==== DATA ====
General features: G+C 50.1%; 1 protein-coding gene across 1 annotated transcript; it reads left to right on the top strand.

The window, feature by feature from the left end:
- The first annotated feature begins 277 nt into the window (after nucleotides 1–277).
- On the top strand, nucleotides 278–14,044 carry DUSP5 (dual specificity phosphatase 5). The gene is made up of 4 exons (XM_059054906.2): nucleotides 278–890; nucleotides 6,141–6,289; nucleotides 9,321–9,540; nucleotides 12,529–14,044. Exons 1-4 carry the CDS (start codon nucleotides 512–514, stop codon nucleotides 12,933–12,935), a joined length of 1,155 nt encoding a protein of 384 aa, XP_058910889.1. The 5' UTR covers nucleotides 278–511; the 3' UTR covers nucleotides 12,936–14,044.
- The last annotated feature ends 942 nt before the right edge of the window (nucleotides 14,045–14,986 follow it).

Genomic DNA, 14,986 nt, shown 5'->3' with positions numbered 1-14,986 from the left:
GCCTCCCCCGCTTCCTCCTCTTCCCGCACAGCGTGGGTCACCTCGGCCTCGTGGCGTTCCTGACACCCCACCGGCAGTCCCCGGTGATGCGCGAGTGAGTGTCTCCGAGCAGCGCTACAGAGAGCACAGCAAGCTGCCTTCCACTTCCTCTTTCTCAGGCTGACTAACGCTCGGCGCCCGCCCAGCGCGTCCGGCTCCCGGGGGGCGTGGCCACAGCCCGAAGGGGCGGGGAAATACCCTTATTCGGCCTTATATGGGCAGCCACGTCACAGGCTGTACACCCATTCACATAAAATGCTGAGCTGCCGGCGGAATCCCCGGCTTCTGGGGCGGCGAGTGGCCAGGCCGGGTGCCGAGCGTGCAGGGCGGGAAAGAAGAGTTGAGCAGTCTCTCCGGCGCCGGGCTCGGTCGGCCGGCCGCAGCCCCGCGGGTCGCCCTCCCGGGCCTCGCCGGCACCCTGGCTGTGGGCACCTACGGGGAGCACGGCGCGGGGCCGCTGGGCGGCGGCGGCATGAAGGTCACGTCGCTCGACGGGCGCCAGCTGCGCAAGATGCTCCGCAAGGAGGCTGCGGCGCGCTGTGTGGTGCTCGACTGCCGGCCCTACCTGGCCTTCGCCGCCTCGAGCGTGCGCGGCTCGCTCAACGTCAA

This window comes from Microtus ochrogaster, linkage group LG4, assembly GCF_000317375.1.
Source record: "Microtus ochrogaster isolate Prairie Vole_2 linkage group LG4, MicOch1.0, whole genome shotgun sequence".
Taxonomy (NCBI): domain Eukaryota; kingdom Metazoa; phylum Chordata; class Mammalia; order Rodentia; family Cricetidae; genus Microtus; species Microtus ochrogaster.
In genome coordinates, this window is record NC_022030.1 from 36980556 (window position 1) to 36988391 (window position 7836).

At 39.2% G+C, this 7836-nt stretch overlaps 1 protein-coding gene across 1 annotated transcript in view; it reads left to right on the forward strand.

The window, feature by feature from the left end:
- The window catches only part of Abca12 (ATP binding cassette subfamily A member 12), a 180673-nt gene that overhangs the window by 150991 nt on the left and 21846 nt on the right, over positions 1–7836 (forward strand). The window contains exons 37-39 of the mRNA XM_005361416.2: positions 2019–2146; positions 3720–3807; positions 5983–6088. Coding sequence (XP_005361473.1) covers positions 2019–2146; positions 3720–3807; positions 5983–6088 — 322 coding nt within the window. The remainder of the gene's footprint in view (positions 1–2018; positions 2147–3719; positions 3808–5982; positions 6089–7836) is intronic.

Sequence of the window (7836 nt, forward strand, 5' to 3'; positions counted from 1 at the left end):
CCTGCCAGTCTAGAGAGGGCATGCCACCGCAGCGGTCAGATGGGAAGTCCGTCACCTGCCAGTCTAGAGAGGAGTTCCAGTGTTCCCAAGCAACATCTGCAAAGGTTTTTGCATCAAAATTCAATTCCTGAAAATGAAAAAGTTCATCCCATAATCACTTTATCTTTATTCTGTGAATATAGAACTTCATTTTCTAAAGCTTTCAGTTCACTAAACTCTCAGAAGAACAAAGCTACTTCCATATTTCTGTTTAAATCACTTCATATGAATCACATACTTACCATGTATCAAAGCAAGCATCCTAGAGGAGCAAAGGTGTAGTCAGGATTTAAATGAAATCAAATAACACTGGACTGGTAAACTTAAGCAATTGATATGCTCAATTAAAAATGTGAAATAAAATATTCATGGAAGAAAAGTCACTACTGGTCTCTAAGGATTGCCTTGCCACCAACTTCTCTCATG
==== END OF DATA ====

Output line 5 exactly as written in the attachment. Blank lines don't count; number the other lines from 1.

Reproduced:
- The last annotated feature ends 942 nt before the right edge of the window (nucleotides 14,045–14,986 follow it).